Even on the Normal difficulty setting there's a challenge to be had as you look to score big by finishing levels quickly and scoring kills to upload onto a leaderboard. However, some of this challenge is partly due to a few choice design decisions. For example, boosting about doesn't come free of charge. Your ARS suit is only capable of a short burst, and overheats if you're too much of a leadfoot. Usually you can jump-roll around and press up against cover to regain a mysterious amount of health and recharge your suit, but using your jets for skillful kills isn't the only thing which depletes your boost gauge.
Melee actions and a bullet time effect also add to the suit's overheating. The multipurpose energy consumption requires a sharp eye and sound strategy, but when enemies charge at you in the unrelenting Challenge arenas (unlocked after completing the game) and harder difficulty settings, the chance to only use one melee attack per charge most likely results in insta-death scenarios. The ability to slow down time and watch individually animated bullets graze by you is never tiring, but marveling at them only to run out of juice by punching one flanking enemy and then dying from another is frustrating.
Slowly evading danger is fun enough to play around with, but it's not nearly as beautiful as the rest of the game. Shadows aren't the prettiest and lip synching is way off in Vanquish, but everything else is incredibly easy on the eyes. Unlike other shooters, Platinum aren't afraid to keep you out of mechanical corridors and bland palates. Set pieces encompass every part of the screen. Foreground playable sections are often in transition with robotic barriers and escape runs, and backdrops are alive with a frenzy of drunken missiles and painted scenery. Also, it may be more gameplay, but Vanquish also affords you the opportunity to cherry pick robot limbs to blow off, and blood isn't a faux pas here.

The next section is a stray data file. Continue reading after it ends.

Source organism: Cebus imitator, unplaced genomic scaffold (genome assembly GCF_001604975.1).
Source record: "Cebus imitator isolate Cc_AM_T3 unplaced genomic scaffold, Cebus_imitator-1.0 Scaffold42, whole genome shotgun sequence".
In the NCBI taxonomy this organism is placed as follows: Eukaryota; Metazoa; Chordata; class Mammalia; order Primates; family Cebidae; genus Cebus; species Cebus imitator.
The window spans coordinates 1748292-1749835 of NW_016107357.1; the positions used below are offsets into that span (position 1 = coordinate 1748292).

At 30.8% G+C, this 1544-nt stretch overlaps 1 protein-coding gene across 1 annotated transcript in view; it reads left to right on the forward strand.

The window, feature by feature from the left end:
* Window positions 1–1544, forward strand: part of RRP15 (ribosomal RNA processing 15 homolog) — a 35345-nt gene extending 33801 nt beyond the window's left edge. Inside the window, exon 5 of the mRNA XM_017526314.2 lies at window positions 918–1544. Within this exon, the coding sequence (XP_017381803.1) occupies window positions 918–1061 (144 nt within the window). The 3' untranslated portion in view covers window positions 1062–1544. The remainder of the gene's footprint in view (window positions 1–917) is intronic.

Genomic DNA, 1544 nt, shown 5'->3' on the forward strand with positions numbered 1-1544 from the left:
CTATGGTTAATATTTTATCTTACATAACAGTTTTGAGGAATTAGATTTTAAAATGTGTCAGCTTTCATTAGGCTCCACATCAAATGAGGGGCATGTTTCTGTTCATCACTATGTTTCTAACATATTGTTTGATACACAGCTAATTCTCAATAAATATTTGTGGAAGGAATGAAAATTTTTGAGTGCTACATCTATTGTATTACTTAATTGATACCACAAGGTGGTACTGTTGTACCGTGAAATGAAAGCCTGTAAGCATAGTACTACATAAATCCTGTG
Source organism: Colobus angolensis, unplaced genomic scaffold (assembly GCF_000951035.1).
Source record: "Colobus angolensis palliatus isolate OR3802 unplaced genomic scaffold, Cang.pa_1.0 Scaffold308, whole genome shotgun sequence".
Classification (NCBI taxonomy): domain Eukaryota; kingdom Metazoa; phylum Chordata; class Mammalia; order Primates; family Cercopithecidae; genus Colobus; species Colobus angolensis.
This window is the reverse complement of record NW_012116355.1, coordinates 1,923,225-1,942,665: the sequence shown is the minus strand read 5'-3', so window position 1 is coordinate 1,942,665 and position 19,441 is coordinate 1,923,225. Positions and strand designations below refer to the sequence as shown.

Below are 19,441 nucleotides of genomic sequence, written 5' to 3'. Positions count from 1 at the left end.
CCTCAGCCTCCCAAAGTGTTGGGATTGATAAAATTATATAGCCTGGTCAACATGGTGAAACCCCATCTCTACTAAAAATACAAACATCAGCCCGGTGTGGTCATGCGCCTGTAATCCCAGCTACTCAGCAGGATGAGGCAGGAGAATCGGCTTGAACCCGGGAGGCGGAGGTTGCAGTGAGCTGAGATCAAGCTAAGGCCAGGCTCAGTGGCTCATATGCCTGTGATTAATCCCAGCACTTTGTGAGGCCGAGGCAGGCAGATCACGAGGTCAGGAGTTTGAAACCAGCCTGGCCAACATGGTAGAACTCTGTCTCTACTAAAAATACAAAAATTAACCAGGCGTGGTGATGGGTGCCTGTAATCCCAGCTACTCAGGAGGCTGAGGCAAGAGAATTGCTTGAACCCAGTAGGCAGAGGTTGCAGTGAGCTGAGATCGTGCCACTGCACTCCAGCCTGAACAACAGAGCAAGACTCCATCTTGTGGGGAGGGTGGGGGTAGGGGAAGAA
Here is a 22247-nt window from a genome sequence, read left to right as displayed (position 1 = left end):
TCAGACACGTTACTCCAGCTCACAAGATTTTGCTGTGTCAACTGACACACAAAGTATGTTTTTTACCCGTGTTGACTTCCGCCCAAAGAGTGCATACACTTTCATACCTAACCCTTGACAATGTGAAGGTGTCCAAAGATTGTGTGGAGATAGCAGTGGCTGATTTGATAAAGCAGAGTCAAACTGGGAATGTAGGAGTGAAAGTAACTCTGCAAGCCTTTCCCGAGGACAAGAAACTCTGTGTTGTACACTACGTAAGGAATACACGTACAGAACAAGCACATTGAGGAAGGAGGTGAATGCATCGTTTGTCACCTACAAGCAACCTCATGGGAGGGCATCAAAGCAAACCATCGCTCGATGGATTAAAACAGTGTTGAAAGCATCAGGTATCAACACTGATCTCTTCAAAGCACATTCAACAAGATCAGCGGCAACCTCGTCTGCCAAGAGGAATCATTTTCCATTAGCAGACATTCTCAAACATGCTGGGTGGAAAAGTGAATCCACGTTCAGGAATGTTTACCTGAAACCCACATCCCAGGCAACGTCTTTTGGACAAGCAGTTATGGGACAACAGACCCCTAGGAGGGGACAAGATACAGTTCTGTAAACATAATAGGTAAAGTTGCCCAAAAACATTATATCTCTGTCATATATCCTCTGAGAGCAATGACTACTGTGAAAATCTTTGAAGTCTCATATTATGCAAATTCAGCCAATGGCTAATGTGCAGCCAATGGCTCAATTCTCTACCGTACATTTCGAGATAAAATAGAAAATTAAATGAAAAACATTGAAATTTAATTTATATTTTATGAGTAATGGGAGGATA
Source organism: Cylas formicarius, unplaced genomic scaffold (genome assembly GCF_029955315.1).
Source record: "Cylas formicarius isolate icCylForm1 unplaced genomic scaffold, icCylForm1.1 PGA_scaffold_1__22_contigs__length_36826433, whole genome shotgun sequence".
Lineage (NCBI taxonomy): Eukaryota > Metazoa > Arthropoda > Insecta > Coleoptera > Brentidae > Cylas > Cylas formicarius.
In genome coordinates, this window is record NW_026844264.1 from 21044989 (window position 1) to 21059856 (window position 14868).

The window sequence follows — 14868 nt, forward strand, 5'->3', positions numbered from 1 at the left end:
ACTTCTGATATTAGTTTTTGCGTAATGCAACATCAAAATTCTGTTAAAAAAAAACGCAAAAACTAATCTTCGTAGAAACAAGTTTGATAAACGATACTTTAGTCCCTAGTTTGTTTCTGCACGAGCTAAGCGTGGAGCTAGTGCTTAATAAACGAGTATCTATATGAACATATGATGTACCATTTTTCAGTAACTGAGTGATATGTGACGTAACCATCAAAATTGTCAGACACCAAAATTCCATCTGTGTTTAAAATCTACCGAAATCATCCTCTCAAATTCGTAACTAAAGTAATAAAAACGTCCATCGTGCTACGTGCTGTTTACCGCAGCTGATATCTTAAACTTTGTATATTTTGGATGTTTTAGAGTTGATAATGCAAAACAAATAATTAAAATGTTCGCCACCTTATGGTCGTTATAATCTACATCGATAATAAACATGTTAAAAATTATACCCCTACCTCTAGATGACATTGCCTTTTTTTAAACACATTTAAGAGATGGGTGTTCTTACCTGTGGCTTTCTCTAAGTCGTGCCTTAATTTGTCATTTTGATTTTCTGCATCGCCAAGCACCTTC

Where Platinum might continue the tradition of smartly created visual assets, they're still a bit behind the ball when it comes to the audio side of things. What counts as the soundtrack amounts to little more than an exploration in synthesized beats of the techno flavor, looped monotonously for each unique level. It's fitting, given the fast action, but still in need of balance. Alternatively, the acting is neither stellar nor abhorrent. Sam sounds like an even more glottal, yet not has haggard, Solid Snake, and none of the characters' dialogue is challenging or memorable.
In a time when some are clamoring for long, drawn out stories and unfitting multiplayer options, Vanquish shows how its possible to avoid both and deliver a strong, albeit surprising, performance. True, without a game-plus option to carry over upgraded weaponry in the unlocked “God Hard” difficulty once the game's over, it lacks a bit of re-playability unless you're more of a masochist. But even with it's sometimes oblivious buddy AI, bottom-heavy storytelling, and some design hiccups, Vanquish should still be able to find a place in your collection for another go sometime down the road.